first there was a wing mirror on the door and although it was the correct type for a B20 very few cars actually had them on at the time and secondly the exhaust looked a bit shiney, as if it was stainless steel rather than mild steel. It was than that I realised that it was Sebastien's car!
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« Reply #8 on: 04 April, 2012, 12:56:35 PM »

Kevin,

OK, I have tried the old anorak on for size and itís a bit small for me these days, but Iíll have a go!

This is half familiar stuff. It looks like the left output shaft from an Aurelia transaxle. It doesnít look the same as my 6th series one so I guess it is from the earlier and smaller unit. I had to extract the output shaft from my car and I remember having to undo something that held the bearing and the shaft in situ, but it didnít look like the shiny new thing in your photo!

My guess is that someone had to make a new retaining Ďcapí which needs the special tool in the photo to do it up and undo it.

In my case I had to extract that shaft, which came out very easily complete with the bearing, because a sneaky little oil leak had found itís way down the shaft so as to drip tiny amounts of oil inside the rear brake drum, which caused violent brake judder and jamming on. Such were the pleasures of getting a B20 back on the road.

Iíll put the anorak away now.

Colin
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Kevin MacBride
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« Reply #9 on: 04 April, 2012, 11:46:04 PM »

Close...The transaxle is from a 4th series. I made the tool myself for my own car. Oil had leaked into the brake drums, which whilst not that bad, sometimes caused the brakes to lock. So I removed the unit and replaced the outer bearings with sealed units, and also new seals. As you may know, the large ring nut is LH thread on the left hand side and RH thread on the right.
I loaned the tool to the workshop in Mondello Park, where they were working on a similar transaxle from a B20 they had. I got a call to say that they could not get the nut undone and would I have a look. I probably should have mentioned the thread differance, but in any case, the mechanic had tightened the nut and cracked the casting. I had a ring made, slightly smaller in diameter, and fitted it like a cartwheel band (heated and then shrunk).It did the job , and thats what the shiny bit is !
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chriswgawne
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« Reply #10 on: 05 April, 2012, 11:44:36 AM »

As I don the anorak.......another very small clue that Sebastien's photo is not from the 50's is that the door handle is drooping slightly (I am not criticizing your car  Sebastien!).
This would almost certainly not have been the case if the photo had been taken in period.
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Chris Gawne
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« Reply #11 on: 11 April, 2012, 05:38:39 PM »

Coming back to the Nardi air cleaners:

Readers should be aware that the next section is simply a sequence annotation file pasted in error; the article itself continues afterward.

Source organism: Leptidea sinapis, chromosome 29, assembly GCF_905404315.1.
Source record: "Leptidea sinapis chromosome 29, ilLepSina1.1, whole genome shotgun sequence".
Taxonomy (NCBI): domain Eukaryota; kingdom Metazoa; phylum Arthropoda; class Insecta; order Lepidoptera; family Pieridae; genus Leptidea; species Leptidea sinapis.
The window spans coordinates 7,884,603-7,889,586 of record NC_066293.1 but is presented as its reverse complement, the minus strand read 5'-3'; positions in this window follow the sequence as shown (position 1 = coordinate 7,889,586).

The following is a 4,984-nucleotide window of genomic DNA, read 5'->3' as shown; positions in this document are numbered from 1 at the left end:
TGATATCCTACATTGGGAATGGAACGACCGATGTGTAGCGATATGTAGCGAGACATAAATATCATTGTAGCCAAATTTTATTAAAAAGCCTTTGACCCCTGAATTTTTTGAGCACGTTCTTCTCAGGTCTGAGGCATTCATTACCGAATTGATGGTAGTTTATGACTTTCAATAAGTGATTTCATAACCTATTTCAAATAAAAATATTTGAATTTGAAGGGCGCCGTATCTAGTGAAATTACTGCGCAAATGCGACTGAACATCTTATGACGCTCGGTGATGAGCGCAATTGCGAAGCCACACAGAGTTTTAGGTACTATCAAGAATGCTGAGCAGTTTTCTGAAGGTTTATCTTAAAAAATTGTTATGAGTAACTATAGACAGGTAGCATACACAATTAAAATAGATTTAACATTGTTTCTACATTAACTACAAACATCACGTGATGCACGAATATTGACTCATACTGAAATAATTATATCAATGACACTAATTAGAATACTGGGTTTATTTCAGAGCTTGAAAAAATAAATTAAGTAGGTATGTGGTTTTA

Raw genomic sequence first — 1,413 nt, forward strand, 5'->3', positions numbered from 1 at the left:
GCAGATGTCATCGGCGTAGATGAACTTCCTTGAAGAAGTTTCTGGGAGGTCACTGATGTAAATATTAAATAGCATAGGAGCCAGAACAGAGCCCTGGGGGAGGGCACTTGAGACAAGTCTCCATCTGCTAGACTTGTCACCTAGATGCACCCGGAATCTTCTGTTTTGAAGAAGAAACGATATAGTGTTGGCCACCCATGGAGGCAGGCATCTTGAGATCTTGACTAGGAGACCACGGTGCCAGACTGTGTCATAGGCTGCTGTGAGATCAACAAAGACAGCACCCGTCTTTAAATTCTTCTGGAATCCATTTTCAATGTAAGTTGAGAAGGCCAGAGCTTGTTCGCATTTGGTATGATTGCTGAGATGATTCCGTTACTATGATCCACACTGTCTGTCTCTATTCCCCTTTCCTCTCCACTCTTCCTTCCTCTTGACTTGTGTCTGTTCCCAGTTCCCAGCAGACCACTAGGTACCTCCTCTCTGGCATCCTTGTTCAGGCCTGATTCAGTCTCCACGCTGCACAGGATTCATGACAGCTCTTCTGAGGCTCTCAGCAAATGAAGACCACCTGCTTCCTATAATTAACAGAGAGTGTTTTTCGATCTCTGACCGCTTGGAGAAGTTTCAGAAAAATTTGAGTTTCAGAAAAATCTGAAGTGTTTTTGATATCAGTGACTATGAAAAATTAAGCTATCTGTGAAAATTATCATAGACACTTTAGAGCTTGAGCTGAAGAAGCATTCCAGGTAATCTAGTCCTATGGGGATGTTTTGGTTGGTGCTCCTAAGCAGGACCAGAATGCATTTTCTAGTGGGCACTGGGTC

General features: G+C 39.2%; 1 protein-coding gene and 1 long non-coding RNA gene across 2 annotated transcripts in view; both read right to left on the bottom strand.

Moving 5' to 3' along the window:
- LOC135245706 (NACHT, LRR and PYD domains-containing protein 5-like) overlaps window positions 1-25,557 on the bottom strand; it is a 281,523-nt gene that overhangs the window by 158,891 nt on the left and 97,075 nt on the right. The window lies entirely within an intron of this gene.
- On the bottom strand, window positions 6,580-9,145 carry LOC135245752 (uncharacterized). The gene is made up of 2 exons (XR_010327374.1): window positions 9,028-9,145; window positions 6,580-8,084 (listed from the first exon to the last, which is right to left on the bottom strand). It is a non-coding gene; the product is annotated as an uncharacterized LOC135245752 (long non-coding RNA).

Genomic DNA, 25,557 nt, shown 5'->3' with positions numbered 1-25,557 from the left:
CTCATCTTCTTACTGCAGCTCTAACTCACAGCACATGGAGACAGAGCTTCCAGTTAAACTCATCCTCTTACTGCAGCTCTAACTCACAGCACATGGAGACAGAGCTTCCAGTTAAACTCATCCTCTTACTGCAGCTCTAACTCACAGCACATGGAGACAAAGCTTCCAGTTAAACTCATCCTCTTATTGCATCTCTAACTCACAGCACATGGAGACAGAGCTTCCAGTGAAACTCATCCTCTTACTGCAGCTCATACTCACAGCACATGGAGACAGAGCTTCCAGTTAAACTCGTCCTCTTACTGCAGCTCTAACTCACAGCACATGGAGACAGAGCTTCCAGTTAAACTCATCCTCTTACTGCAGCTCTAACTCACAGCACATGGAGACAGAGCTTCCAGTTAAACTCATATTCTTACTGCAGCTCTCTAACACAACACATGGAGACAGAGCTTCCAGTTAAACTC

I have now following version (from another source) to submit:

The 2 different cast aluminum types are:
- for the spider (which has a small but rather high air scoop on the bonnet) the deep but narrow version
- for the convertible (where the scoop is less high, but wider) the larger but shallow version
This makes more sense, as the spider type would not fit under the convertible, and thus require a new model.

Can anyone confirm with photos of convertible, and spider twin carb installations?

Colin: the unfinished air cleaner on the photo attached seems to be from this english foundry. Casting quality on the piece I photographed is not good, there is almost no aluminum to be machined on the lower surface.



* P1010082.jpg (45.92 KB, 640x480 - viewed 134 times.)
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chriswgawne
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« Reply #12 on: 12 April, 2012, 03:33:23 PM »

That all makes sense Sebastien.
But bearing in mind the small quantities of Spiders (239 I recall?) and Convertibles (521?) manufactured as compared to Saloons and Coupes, which air cleaner was usually used on Saloons and Coupes?
Also I am curious - are the polished ones in your photos original or reproduction?
I also have a raw unpolished 'English' casting which actually looks OK and certainly looks as if it can be finished off to closely resemble my original Nardi airbox casting.
Chris
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« Reply #13 on: 12 April, 2012, 09:35:43 PM »

Sebastien,

Far be it for me to leap to the defence of the English metal foundry industry, but just because the quality of that casting is poor standard it doesnít mean that it came from the UK! I have heard that the Mercedes F1 cars are designed and manufactured near Oxford and the engines are designed and made in the English midlands. I also hear that they are rather good and perhaps superior to anything that could be sourced in Germany!

Colin
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Sebastien
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« Reply #14 on: 13 April, 2012, 09:00:52 AM »

Colin,
I wrote too quickly!

That unmachined casting is bad quality. Everything else is conjecture.

I think it is from a replica batch, which could have been cast anywhere, even in Italy!
The mention of England came to my mind because of a previous posting.
Sorry for the confusion!